March 06, 2010
Process To Cut Solar Cost 80%?

It is about time for a disruptive technology for energy production.

A new manufacturing process could cut the cost of making crystalline silicon wafers for solar cells by 80 percent. The process is being developed by Lexington, MA-based 1366 Technologies, which this week showed off the first solar cells made this way. The technology is key to the company's plan to make solar power cheaper than the electricity generated from coal within 10 years.

Enough players are going at the problem of how to make solar power way cheaper that I expect some group to do it sooner or later. The question is when. This year?

A lot of scientists (e.g. MIT prof Emanuel Sachs who founded 1366 Technologies) obviously think the big disruptive advances are possible or they wouldn't be trying so hard and making such big promises for the future. I expect they understand the physics well enough to know that much cheaper solar PV is possible.

Granted cheap solar or cheap wind (if wind power costs can fall further) will still be problematic due to unreliability. But if batteries for electric cars become cheap enough then cars will become a big source of electric power demand that for the most part won't be time sensitive. People will be able to recharge their cars at night while asleep (and in most areas wind blows stronger at night). After coming home from work most cars sit for over 12 hours. The wind just has to blow sometime during that long period. Similarly, cars parked at work will be able to recharge during the day when the sun is shining.

Share |      Randall Parker, 2010 March 06 05:09 PM  Energy Solar


Comments
Fat Man said at March 6, 2010 5:53 PM:

If the panels were free, solar power would still be too expensive. The cost of mounting them, connecting them, turning the raw out put into something usable, and either storing power or continuing to use grid power will make solar power expensive and uncompetitive -- even if the cells are free.

Wolf-Dog said at March 6, 2010 5:57 PM:

As far as batteries are concerned, Planar Energy's solid state batteries have been verified by the University of Central Florida. 3 times the energy density of current lithium-ion batteries at half the cost.

http://www.greencarcongress.com/2010/03/planar-20100301.html

http://www.allcarselectric.com/blog/1043015_planar-energy-displays-breakthrough-battery-technology-fully-tested-by-ucf-researchers

But the point is that because there is significant unemployment among scientists and engineers, and because there is a big market for electric cars and batteries, we now have a big race to find new batteries and energy sources. The sleeping giant is waking up, as an unintended consequence of 9/11.

Wolf-Dog said at March 6, 2010 6:50 PM:

There is also a gold rush to develop new batteries...

University of Central Florida verified that Planar Energy's solid state batteries are realistic. It is expected that these new batteries will have 3 times the energy density of the current lithium-ion batteries at half the cost,.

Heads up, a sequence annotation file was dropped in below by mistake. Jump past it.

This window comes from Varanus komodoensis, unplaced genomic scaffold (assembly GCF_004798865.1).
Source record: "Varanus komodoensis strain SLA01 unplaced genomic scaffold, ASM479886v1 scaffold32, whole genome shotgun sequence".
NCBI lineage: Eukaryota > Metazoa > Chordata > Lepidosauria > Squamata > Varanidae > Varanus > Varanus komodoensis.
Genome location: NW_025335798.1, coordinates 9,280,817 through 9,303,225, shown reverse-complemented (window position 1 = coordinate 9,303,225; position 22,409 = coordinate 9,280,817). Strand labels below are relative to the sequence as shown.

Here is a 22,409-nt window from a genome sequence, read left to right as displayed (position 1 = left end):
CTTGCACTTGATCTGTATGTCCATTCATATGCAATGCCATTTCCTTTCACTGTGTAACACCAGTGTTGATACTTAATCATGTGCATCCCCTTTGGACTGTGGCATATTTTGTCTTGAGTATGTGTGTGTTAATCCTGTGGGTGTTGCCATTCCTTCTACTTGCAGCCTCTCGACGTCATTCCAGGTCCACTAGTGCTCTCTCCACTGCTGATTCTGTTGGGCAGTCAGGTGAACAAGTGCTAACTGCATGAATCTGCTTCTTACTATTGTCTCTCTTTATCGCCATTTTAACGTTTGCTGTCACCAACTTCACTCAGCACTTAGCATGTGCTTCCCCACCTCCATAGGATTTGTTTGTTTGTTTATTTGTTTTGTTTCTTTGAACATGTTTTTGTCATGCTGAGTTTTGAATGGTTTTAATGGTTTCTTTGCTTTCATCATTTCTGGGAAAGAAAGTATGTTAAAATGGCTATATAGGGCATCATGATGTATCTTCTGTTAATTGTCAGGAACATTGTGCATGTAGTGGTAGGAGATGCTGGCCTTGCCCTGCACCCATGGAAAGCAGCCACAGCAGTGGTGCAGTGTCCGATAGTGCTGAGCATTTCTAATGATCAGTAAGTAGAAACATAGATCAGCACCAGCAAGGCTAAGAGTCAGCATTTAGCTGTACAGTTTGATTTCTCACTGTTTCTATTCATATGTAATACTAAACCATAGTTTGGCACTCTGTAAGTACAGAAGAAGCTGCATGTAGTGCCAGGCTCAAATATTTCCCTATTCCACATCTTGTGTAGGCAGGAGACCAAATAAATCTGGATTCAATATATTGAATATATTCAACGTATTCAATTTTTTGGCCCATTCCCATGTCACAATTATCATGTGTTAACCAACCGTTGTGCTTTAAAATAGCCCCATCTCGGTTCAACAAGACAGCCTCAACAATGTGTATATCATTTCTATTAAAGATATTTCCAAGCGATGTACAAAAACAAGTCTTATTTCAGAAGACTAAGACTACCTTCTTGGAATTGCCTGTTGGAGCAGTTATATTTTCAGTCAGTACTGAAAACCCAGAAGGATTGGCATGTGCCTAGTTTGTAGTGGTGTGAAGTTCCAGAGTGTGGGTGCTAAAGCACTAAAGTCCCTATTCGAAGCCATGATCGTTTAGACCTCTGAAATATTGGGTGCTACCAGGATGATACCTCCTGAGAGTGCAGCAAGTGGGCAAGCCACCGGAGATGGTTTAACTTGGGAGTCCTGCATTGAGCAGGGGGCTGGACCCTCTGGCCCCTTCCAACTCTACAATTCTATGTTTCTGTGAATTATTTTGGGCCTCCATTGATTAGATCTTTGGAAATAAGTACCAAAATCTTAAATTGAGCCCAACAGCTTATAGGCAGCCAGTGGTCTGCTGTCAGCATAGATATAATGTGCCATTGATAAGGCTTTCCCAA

http://www.greencarcongress.com/2010/03/planar-20100301.html

Lyle said at March 6, 2010 7:27 PM:

Fat Man, as justification you link to a post where you assert the same thing? Your opinion isn't really justification, and your opinion is also not accurate.

Generally, the break even point for solar installation is 10-15 years depending on your energy costs.

Where I am in Hawai'i (where electricity is really expensive), it's closer to 8-10 (including the installation costs) after the state and federal tax credits. (Math based on $200/month bills going to $50/month over 10 years = ~18,000 in savings. Right now installation costs + panels comes to about ~30,000 for a _really_ good system. If you install over two years, the tax credits come to at least 10k of that cost.) See http://solarpowerauthority.com/hawaii/ and http://www.findsolar.com/

If you're going to make assertions, at least link to some evidence.

Instead, you link to an article that discussed solar in terms of Britain's cloudy climate.

The truth is that Solar isn't for everywhere, but it is definitely cost-effective in some places.

Brian said at March 6, 2010 7:27 PM:

Solar is still interesting. There are a number of ways to further improve cost efficiency. roofing tiles, integrated inverters, larger scale panels better integrated into the structure. They can provide a benefit in warm climates when air conditioning is in high demand. I will agree that perhaps hydro and natural gas deserve better compensation if we progress down this road. They are very effective at stepping in when some other producer has lost capacity.

Fat Man, If Solar were free. I would carefully consider how much power I use during strong sunlight and try to shift my load. Presenting the grid with what is probably a net decrease. Not by storage, but rather by scheduling. This is dependent on the regulatory structure however, and that political morass could prove a real challenge.

My main concern is generating as many Watt/Hours as possible with the minimum cost, after making a best-guess at externalities. Nuclear and coal just don't do a very good job of ramping up and down very quickly. Coal has significant concerns beyond it's carbon output. For that matter, while I'm a huge hydro fan. I also make no allusions that grinding salmon in turbines is good for the species or the fishing industry.